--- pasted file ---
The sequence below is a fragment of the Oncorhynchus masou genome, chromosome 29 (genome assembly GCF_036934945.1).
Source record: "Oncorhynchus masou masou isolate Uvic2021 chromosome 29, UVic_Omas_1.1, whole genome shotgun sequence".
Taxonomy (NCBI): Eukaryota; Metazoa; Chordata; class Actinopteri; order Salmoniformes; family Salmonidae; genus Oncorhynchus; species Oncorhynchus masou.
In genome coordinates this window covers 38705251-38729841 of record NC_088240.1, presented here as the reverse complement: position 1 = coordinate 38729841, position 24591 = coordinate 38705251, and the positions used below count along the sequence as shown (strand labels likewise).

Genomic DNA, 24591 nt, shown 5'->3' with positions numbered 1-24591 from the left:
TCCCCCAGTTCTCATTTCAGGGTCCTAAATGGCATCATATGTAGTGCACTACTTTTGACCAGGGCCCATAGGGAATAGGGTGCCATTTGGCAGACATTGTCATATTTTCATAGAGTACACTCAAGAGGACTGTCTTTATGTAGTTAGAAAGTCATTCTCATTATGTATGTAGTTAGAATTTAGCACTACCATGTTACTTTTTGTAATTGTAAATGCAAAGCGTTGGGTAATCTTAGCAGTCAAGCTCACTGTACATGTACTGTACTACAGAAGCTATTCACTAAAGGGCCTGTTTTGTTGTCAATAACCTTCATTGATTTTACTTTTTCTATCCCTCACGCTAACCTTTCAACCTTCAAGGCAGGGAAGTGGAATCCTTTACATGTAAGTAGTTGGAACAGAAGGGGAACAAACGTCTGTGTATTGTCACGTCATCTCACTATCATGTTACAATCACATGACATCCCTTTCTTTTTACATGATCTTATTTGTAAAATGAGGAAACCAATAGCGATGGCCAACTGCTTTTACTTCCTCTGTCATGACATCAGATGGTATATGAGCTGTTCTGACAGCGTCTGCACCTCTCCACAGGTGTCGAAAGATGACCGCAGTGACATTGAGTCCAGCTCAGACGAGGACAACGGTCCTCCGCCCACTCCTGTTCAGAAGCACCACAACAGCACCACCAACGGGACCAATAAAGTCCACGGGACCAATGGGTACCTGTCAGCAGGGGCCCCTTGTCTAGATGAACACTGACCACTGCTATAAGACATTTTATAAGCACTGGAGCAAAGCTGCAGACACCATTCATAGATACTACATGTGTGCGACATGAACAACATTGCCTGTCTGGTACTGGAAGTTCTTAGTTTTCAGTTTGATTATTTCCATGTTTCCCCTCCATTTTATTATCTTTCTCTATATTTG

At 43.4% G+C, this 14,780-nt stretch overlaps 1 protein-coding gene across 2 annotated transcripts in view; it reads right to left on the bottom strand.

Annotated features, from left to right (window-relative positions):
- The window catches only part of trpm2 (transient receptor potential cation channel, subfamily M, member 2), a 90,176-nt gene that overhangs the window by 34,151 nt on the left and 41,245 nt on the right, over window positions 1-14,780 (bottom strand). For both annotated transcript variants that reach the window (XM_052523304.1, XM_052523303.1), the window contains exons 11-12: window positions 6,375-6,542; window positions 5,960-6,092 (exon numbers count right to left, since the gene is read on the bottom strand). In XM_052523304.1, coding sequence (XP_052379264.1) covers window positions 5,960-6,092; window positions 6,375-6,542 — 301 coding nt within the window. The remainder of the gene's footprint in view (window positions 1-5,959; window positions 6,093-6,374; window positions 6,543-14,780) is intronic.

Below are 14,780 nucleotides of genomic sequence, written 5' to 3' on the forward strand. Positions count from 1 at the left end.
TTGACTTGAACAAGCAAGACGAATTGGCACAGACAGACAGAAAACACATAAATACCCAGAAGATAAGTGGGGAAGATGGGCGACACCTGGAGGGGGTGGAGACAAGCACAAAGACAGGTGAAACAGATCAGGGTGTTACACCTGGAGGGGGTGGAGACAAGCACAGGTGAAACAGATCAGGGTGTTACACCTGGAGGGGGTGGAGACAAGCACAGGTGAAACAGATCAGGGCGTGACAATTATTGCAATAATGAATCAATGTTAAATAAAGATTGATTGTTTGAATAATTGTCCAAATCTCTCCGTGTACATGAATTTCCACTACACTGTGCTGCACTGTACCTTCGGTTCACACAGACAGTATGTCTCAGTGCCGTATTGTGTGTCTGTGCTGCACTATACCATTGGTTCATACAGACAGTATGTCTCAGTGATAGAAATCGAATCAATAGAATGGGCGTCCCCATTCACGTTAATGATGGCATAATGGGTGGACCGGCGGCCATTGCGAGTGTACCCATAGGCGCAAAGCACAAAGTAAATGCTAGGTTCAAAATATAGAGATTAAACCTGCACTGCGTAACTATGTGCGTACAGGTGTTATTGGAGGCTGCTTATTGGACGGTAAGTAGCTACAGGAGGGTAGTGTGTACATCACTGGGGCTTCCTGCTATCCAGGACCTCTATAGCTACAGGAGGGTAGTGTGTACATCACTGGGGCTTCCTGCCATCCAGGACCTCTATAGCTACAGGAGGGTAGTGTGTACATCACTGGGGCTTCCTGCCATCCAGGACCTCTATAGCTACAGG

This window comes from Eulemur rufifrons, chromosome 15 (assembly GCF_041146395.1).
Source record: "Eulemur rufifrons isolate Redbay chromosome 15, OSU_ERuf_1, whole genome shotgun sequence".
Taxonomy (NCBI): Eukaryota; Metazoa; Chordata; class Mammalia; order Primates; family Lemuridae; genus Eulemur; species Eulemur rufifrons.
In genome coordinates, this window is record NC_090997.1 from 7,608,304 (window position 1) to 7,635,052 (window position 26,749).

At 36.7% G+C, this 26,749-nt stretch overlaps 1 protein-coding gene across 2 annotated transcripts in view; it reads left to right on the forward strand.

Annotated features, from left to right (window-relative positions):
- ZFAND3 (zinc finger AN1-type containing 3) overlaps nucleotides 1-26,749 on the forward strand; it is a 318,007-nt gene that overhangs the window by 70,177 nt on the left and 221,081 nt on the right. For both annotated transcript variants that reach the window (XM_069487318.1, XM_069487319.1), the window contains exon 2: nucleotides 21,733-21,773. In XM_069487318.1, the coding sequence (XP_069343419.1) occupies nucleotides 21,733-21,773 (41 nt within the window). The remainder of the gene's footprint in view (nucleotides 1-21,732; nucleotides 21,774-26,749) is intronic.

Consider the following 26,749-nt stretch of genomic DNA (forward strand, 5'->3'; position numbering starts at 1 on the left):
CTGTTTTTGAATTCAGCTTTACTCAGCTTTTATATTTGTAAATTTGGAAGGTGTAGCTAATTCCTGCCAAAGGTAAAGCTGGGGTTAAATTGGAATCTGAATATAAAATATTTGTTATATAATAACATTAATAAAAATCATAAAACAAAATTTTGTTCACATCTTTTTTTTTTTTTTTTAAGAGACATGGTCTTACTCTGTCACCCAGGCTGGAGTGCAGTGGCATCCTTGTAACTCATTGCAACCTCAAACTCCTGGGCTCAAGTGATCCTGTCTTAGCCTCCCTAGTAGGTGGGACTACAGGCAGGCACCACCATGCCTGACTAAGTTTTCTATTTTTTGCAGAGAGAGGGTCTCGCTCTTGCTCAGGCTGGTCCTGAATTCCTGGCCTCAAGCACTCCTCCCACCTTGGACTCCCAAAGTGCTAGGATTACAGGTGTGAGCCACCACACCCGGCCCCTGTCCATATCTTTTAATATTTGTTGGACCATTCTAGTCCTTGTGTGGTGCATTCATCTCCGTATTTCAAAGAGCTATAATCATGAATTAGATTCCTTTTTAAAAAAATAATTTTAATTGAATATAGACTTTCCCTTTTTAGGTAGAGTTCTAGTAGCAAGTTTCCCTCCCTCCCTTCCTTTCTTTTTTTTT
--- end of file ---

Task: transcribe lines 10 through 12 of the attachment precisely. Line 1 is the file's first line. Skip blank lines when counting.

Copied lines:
Below are 14,780 nucleotides of genomic sequence, written 5' to 3' on the forward strand. Positions count from 1 at the left end.
TTGACTTGAACAAGCAAGACGAATTGGCACAGACAGACAGAAAACACATAAATACCCAGAAGATAAGTGGGGAAGATGGGCGACACCTGGAGGGGGTGGAGACAAGCACAAAGACAGGTGAAACAGATCAGGGTGTTACACCTGGAGGGGGTGGAGACAAGCACAGGTGAAACAGATCAGGGTGTTACACCTGGAGGGGGTGGAGACAAGCACAGGTGAAACAGATCAGGGCGTGACAATTATTGCAATAATGAATCAATGTTAAATAAAGATTGATTGTTTGAATAATTGTCCAAATCTCTCCGTGTACATGAATTTCCACTACACTGTGCTGCACTGTACCTTCGGTTCACACAGACAGTATGTCTCAGTGCCGTATTGTGTGTCTGTGCTGCACTATACCATTGGTTCATACAGACAGTATGTCTCAGTGATAGAAATCGAATCAATAGAATGGGCGTCCCCATTCACGTTAATGATGGCATAATGGGTGGACCGGCGGCCATTGCGAGTGTACCCATAGGCGCAAAGCACAAAGTAAATGCTAGGTTCAAAATATAGAGATTAAACCTGCACTGCGTAACTATGTGCGTACAGGTGTTATTGGAGGCTGCTTATTGGACGGTAAGTAGCTACAGGAGGGTAGTGTGTACATCACTGGGGCTTCCTGCTATCCAGGACCTCTATAGCTACAGGAGGGTAGTGTGTACATCACTGGGGCTTCCTGCCATCCAGGACCTCTATAGCTACAGGAGGGTAGTGTGTACATCACTGGGGCTTCCTGCCATCCAGGACCTCTATAGCTACAGG

This window comes from Eulemur rufifrons, chromosome 15 (assembly GCF_041146395.1).